If you are a farmer and your farming business is a sole proprietorship, you must file Schedule F (entitled “Profit or Loss from Farming”) to report your agricultural business’s net profit or loss for the tax year.
Use Schedule F (Form 1040) to report farm income and expenses. File it with Form 1040, 1040-SR, 1040-NR, 1041, or 1065.
Examples: Livestock, dairy, poultry, fish, and fruit farmers as well as owner/operators of plantations, ranches, ranges, nurseries, or orchards are considered farmers for the purposes of Schedule F.
Schedule F is used to report taxable income earned from farming or agricultural activities. This schedule must be included on Form 1040 tax return regardless of the type of farm income and whether it’s a primary business activity or not. Schedule F also allows for various farm-related credits and deductions.
Schedule F to file taxes
You should file Schedule F with your tax return depends on three factors.
⦁ You must be a farmer
⦁ Your farm is a business
⦁ You’re a sole proprietor
You must be a farmer:
⦁ Qualifying as a farmer doesn’t just mean that you grow crops. The government’s definition of “farmer” includes ranchers, fish breeders, and homeowners who do things like keep chickens and earn income from selling their eggs.
⦁ A farmer is anyone who pursues or receives income from cultivating crops and/or livestock, whether it’s on a farm, ranch, or range, or in an orchard.
Farmers don’t include veterinarians, pet kennels, wineries, or landscaping businesses, but nurseries that grow ornamental plants are considered to be farmers for tax purposes.
Your farm is a business:
⦁ Only farmers who operate as businesses are required to file Schedule F.
⦁ You must be engaged in farming for profit to be considered a business.
⦁ Farming is your main source of income.
⦁ The time and effort you put into farming are substantial.
⦁ You’ve made a profit from similar activities in the past
You’re a sole proprietor:
⦁ Schedule F is only used by farmers who are considered to be sole proprietors. Those who operate their farming businesses through a corporation or other business entity would report their incomes and expenses on Form 1120 instead.
You must file Form 1065 instead if you’re married, you and your spouse own and operate your farm together as an unincorporated business, and you share jointly in the profits. You and your spouse would only file Schedule F if one of two situations applies:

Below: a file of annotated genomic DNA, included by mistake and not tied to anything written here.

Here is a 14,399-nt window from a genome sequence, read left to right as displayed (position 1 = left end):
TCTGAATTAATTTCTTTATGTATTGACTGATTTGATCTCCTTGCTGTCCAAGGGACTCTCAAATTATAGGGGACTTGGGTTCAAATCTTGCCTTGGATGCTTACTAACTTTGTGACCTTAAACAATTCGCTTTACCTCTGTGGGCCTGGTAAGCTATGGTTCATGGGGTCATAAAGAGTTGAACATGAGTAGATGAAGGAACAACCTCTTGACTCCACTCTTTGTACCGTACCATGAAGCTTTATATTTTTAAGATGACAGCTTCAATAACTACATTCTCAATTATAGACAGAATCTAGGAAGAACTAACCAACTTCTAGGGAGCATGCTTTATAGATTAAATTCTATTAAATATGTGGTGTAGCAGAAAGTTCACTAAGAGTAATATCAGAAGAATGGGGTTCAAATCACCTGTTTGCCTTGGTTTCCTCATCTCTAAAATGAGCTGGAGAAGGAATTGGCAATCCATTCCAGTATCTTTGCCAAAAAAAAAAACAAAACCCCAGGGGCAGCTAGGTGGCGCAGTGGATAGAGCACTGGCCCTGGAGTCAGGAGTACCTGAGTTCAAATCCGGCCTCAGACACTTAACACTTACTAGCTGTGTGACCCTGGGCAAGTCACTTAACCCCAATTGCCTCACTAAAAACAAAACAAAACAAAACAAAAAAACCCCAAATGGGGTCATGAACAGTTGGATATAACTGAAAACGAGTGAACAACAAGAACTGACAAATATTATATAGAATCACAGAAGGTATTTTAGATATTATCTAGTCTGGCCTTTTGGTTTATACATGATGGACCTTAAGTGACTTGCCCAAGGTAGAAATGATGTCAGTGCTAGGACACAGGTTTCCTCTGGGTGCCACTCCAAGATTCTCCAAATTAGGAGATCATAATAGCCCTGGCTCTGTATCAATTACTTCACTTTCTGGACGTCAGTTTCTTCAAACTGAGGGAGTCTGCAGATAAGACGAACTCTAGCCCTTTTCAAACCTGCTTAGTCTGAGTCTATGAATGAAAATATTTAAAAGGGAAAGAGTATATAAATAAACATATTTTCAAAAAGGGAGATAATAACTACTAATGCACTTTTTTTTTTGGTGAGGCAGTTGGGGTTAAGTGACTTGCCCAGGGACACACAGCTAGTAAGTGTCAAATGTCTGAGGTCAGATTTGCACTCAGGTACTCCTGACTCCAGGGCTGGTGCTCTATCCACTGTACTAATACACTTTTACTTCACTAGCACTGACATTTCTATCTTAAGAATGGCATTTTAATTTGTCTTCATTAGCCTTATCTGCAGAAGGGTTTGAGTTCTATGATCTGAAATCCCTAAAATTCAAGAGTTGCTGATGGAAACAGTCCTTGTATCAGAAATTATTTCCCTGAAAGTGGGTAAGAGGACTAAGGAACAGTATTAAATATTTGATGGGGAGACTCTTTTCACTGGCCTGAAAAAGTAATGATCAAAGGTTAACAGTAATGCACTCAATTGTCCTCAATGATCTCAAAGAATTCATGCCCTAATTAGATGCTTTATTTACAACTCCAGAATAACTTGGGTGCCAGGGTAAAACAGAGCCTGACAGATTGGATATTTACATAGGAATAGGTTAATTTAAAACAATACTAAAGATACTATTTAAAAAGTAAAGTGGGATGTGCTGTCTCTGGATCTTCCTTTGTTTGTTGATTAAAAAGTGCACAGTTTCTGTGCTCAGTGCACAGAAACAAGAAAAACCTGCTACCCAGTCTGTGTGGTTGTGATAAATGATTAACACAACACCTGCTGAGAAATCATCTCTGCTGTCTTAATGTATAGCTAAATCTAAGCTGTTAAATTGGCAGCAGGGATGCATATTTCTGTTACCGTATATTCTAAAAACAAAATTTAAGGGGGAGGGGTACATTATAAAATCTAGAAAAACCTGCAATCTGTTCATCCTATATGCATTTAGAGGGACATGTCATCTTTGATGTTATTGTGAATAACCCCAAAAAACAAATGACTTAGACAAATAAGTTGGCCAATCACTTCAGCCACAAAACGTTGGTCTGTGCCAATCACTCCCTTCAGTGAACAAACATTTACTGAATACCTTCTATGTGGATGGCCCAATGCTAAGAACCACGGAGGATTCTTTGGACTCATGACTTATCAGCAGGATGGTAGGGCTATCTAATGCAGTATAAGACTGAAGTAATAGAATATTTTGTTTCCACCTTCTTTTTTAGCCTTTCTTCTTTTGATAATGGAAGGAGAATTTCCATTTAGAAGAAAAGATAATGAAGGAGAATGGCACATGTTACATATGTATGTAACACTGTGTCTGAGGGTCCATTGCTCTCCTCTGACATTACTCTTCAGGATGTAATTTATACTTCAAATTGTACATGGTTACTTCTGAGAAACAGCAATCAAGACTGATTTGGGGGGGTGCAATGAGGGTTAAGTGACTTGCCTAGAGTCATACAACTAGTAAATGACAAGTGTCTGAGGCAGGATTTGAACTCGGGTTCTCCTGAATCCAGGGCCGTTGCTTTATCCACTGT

⦁ You and your spouse wholly own your unincorporated farming business as ⦁ community property. You can then be treated as a sole proprietorship instead of a partnership and file Schedule F.
⦁ You and your spouse each materially participate as the only members of a jointly owned and operated farm, file a joint return for the tax year, and elect to be treated as a qualified joint venture. You would then each file a separate Schedule F.
How to Report Farming Income on Schedule F
Most businesses must decide whether they want to operate and report their incomes on a cash or accrual basis, but farmers have a third option: They can use the crop method of accounting instead.
⦁ Income is reportable in the year you actually receive it with the cash method of accounting.
⦁ Income is reported in the year it was earned with the accrual method of accounting.
⦁ The crop method of accounting allows you to include revenues in your income in the year you sell what you’ve grown.
Farming profits to report on Schedule F
Schedule F also reports other types of farming income, such as any crop insurance payouts, including:
⦁ Federal disaster payments
⦁ Money you earn through a farming cooperative
⦁ Payments you get from an agricultural program
Deductible Expenses on Schedule F
You can deduct any cost you incur that’s an ordinary and necessary expense of farming on Schedule F to reduce the profit—or increase the loss—on which you’ll owe taxes. Some of the expenses that farmers commonly deduct cover the cost of livestock and feed, seeds, fertilizer, wages paid to employees, interest paid during the year on farm-related loans, depreciation to recover a portion of equipment costs, utilities and insurance premiums.
How to Complete and File Schedule F
Schedule F ultimately computes the net farming profit or loss that gets reported on the designated line of your 1040. If you have a profit or a loss, it gets combined with the other non-farming income reported on your return and increases or reduces your taxable income. When you suffer a net operating loss—meaning you paid more in expenses than you earned for all of your income sources including non-farm income—you can use it to offset future farming profit.
Payments Made to Third Parties
Schedule F also asks if you made any payments during the tax year that required you to file Form 1099 and if you have filed it. An example of a case where you would need to file Form 1099 is if you hired an independent contractor to perform more than $600 worth of work, such as transporting your produce to a weekly farmer’s market, for your farm business.
As noted above, farming is not an easy business. Although they are encouraged to work with accountants and attorneys, farmers must have some expertise in tax and business planning to make good decisions.